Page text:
Studies strongly support maintaining pregnant patients on opioid-agonist pharmacotherapy because withdrawal is associated with increased fetal morbidity, miscarriage, and relapse rates, therefore, detoxification while pregnant is not recommended.
- CO-OCCURRING DISORDERS
There is evidence to suggest that when mental health treatment is paired with prenatal care, abstinence rates increase.
LABOR AND DELIVERY
- PAIN MANAGEMENT
Long term use of opioids can result in opioid-induced hyperalgesia (OIH). This is characterized by hypersensitivity to pain which, when in labor, can be unbearable. Healthcare professionals should screen for, and be aware of, a patients substance use disorder and any medications that could affect the labor process.
If a patient is prescribed an opioid agonist, continue normal medications and enhance pain management care to address the acute pain of delivery. Pain management should be based on clinical assessment, not on prescribed maintenance doses.
Partial agonist/antagonist intravenous treatments should be avoided. Labor epidural or combined spinal/epidural forms of pain management are preferred, and healthcare providers should educate patients that total pain control may not be a realistic expectation due to increased tolerance from long-term opioid use.
For patients who use illicit benzodiazepines (common in patients who use opioids), treatment to prevent benzodiazepine withdrawal may be indicated.
AFTER BIRTH (POSTPARTUM)
Breastfeeding is compatible even when low levels of methadone or buprenorphine are present in the breast milk.
In less severe cases of newborns dependent on opioids, preliminary studies have explored the relationship between dependent mothers breastfeeding, with the breast milk containing traces of methadone or buprenorphine, and it’s effect on rates of neonatal abstinence syndrome problems and pharmacotherapy intervention.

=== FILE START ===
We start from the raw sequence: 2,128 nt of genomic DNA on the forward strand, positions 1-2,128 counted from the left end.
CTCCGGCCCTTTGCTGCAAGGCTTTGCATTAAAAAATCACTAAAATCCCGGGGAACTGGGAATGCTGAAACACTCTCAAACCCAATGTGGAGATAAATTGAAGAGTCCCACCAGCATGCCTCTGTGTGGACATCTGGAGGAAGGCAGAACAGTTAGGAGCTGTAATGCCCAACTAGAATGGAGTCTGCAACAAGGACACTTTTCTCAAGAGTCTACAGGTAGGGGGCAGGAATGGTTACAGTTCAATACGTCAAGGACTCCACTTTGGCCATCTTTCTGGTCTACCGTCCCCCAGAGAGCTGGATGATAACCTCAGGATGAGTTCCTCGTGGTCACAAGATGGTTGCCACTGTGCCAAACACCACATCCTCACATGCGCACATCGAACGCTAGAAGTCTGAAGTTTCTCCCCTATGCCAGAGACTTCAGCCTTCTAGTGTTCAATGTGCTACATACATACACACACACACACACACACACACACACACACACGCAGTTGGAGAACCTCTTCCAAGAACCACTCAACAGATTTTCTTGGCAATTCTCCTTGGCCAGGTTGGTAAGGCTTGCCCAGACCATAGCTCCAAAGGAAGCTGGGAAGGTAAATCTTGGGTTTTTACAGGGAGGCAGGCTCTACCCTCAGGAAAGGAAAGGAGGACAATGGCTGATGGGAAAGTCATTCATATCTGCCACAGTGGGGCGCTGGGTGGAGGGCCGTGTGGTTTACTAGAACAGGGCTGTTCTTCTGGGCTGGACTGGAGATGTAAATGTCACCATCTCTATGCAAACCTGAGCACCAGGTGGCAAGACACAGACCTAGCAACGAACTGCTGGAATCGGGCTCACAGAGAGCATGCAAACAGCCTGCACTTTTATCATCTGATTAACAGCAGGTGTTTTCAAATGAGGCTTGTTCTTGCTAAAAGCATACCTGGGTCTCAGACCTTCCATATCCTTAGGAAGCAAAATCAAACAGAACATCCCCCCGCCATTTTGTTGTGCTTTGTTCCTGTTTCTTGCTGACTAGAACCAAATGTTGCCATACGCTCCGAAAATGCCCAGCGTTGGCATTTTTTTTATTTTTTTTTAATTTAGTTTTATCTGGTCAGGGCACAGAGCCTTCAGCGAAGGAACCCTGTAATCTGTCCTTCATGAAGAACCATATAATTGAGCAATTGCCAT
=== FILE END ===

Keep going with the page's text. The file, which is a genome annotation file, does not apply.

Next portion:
Mothers prescribed medications for substance use disorder should be encouraged to postpone transitioning off of opioid agonist or partial agonist treatments until:
- a stable living environment free of drug related activity is found
- the infant sleeps through the night
- breastfeeding is completed
- sufficient recovery resources (“recovery capital”) to help sustain remission are available
For some patients, long-term opioid agonist treatment may be best. Clinical needs and patient motivation must all be considered in helping these patients maintain abstinence.
- POSTPARDUM DEPRESSION
After childbirth, mothers may fall into a depression that is characterized by helplessness, lack of emotional attachment to the baby, health deterioration, and thoughts of harming one’s self or the infant.
At an elevated risk for depression, mothers in active addiction or recovery, should seek out professional help. Counseling and/or therapy (e.g. cognitive behavioral therapy) can help address issues of both depression and substance use.
RESOURCES FOR WOMEN
- Women for Sobriety (peer Support group)
- Hazelden Betty Ford library collection of books for women
- Research Summaries
- A Real-world Comparison of Methadone & Buprenorphine for Opioid-dependent Pregnant Women
- A Review of Naltrexone Effectiveness for Alcohol Use Disorder Among Women
- Good Idea? Bad Idea? Integrating Family Planning & Substance Use Disorder Treatment Services
- Using the Child Welfare System to Engage Parents with Substance Use Disorders
- Additional Citations
- Alexander, K. (2017). A Call for Compassionate Care. Journal of addictions nursing, 28(4), 220-223.